Neurochemical Research

, Volume 21, Issue 11, pp 1417–1423 | Cite as

Morphine-induced increase in D-1 receptor regulated signal transduction in rat striatal neurons and its facilitation by glucocorticoid receptor activation: Possible role in behavioral sensitization

  • Anton N. M. Schoffelmeer
  • Pieter Voorn
  • Allert J. Jonker
  • George Wardeh
  • Patrizia Nestby
  • Louk J. M. J. Vanderschuren
  • Taco J. De Vries
  • Arie H. Mulder
  • Guno H. K. Tjon
Reward/Drug Abuse Mechanisms


One month (but not 1–3 days) after intermittent morphine administration, the hyperresponsiveness of rats toward the locomotor effects of morphine and amphetamine was associated with an increase in dopamine (DA) D-1 receptor-stimulated adenylyl cyclase activity and enhanced steady state levels of preprodynorphin gene expression in slices of the caudate/putamen and nucleus accumbens. Such an enduring increase in postsynaptic D-1 receptor efficacy also occurred in cultured γ-aminobutyric acid (GABA) neurons of the striatum obtained from rats prenatally treated with morphine. Interestingly, in vitro glucocorticoid receptor activation in these cultured striatal neurons by corticosterone potentiated this neuroadaptive effect of prior in vivo morphine exposure. Since activation of glucocorticoid receptors by corticosterone did not affect D-1 receptor functioning in cultured neurons of saline-pretreated rats, prior intermittent exposure to morphine (somehow) appears to induce a long-lasting state of corticosterone hyperresponsiveness in striatal neurons. Therefore, DA-sensitive striatal GABA neurons may represent common neuronal substrates acted upon by morphine and corticosterone. We hypothesize that the delayed occurrence of these long-lasting morphine-induced neuroadaptive effects in GABA/dynorphin neurons of the striatum is involved in the enduring nature of behavioral sensitization to drugs of abuse and cross-sensitization to stressors.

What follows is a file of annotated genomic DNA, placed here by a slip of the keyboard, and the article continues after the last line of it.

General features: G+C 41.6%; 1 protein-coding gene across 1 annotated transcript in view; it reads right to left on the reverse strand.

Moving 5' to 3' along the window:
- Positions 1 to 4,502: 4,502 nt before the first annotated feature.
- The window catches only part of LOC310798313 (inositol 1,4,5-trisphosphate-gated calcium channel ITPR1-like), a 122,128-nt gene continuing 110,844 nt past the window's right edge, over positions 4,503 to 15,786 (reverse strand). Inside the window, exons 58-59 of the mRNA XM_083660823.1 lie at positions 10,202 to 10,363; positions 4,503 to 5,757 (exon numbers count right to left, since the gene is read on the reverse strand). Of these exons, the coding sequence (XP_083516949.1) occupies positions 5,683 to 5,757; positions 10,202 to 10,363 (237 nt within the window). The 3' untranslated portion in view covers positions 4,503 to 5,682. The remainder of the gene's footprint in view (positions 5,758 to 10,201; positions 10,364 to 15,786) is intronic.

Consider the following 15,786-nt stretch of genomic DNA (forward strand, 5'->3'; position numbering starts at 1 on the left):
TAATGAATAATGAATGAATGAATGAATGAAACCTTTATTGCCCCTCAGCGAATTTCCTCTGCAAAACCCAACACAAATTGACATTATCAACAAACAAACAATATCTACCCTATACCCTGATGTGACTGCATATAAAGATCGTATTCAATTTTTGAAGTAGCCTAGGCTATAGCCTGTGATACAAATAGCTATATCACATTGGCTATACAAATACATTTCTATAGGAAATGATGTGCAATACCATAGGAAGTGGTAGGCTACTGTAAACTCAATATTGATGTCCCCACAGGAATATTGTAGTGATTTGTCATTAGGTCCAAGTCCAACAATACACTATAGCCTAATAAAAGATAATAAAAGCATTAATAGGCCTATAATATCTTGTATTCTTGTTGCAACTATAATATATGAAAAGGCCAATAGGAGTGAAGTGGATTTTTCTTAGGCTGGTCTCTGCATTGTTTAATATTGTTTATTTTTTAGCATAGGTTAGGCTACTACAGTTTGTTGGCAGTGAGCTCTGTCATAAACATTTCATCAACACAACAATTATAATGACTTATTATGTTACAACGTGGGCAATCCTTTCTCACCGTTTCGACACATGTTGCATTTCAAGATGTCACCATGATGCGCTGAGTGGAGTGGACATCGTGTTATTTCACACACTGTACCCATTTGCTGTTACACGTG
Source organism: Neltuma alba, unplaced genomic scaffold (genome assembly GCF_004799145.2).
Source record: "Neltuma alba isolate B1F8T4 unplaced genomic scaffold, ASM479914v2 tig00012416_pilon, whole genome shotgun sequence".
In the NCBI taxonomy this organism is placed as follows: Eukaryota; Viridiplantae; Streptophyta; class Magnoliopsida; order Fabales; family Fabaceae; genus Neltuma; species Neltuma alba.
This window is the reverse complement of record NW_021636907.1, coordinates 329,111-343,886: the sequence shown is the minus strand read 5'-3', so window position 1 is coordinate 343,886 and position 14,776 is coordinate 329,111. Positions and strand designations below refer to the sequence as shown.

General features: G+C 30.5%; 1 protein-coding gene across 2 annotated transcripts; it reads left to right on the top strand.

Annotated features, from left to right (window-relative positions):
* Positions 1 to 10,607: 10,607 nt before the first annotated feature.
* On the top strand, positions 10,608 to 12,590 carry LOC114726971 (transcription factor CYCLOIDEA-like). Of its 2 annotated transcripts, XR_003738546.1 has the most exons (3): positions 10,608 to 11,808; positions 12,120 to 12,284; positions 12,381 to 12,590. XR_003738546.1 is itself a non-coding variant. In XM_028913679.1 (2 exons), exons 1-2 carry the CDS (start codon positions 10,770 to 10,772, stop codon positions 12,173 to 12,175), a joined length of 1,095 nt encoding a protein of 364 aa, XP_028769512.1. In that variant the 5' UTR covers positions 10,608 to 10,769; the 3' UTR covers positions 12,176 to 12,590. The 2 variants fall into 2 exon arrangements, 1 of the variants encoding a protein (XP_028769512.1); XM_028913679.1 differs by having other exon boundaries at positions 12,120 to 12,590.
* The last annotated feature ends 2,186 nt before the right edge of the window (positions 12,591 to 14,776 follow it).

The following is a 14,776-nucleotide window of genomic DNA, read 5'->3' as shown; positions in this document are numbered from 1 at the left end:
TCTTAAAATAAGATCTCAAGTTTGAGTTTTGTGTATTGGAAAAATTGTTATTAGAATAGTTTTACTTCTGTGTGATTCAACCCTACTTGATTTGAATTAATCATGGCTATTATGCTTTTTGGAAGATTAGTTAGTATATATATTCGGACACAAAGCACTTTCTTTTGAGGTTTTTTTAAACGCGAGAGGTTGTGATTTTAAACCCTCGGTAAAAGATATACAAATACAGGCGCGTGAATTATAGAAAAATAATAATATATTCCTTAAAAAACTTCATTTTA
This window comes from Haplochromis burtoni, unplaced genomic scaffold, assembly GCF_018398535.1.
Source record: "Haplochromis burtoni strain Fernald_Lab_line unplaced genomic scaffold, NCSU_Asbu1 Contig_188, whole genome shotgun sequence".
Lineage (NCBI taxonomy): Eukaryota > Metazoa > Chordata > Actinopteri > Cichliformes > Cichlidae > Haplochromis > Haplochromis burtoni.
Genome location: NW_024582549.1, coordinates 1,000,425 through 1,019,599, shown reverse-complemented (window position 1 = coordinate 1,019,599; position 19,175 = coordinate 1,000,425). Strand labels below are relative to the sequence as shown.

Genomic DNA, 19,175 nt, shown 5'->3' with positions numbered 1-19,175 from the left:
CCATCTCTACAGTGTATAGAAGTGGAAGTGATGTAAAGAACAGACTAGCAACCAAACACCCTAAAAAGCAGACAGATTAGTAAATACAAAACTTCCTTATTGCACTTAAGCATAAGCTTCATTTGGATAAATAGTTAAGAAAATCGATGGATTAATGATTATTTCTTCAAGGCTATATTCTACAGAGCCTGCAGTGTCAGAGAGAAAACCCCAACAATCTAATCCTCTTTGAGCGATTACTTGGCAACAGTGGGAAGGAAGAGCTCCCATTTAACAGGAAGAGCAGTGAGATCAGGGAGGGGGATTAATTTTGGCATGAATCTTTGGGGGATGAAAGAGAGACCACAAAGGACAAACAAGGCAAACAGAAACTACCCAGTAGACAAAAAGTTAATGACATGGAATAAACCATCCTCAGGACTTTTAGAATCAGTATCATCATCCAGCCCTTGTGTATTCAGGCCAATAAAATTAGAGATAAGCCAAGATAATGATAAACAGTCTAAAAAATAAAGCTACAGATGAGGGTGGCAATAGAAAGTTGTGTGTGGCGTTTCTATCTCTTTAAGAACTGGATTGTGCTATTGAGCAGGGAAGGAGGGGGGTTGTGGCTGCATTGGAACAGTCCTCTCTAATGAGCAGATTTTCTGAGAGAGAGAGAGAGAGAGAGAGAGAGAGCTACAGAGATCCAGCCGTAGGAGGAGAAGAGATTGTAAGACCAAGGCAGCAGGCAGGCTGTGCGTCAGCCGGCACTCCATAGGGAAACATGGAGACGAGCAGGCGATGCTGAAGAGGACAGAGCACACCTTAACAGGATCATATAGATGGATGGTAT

Key Words

Morphine D-1 receptors glucocorticoid receptors cyclic AMP dynorphin gene expression rat striatum 


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Copyright information

© Plenum Publishing Corporation 1996

Authors and Affiliations

  • Anton N. M. Schoffelmeer
    • 1
  • Pieter Voorn
    • 2
  • Allert J. Jonker
    • 2
  • George Wardeh
    • 1
  • Patrizia Nestby
    • 1
  • Louk J. M. J. Vanderschuren
    • 1
  • Taco J. De Vries
    • 1
  • Arie H. Mulder
    • 1
  • Guno H. K. Tjon
    • 1
  1. 1.Research Institute Neurosciences Vrije Universiteit, Department of Pharmacology, Medical FacultyGraduate School Neurosciences AmsterdamAmsterdamThe Netherlands
  2. 2.Department of Anatomy, Medical FacultyAmsterdamThe Netherlands

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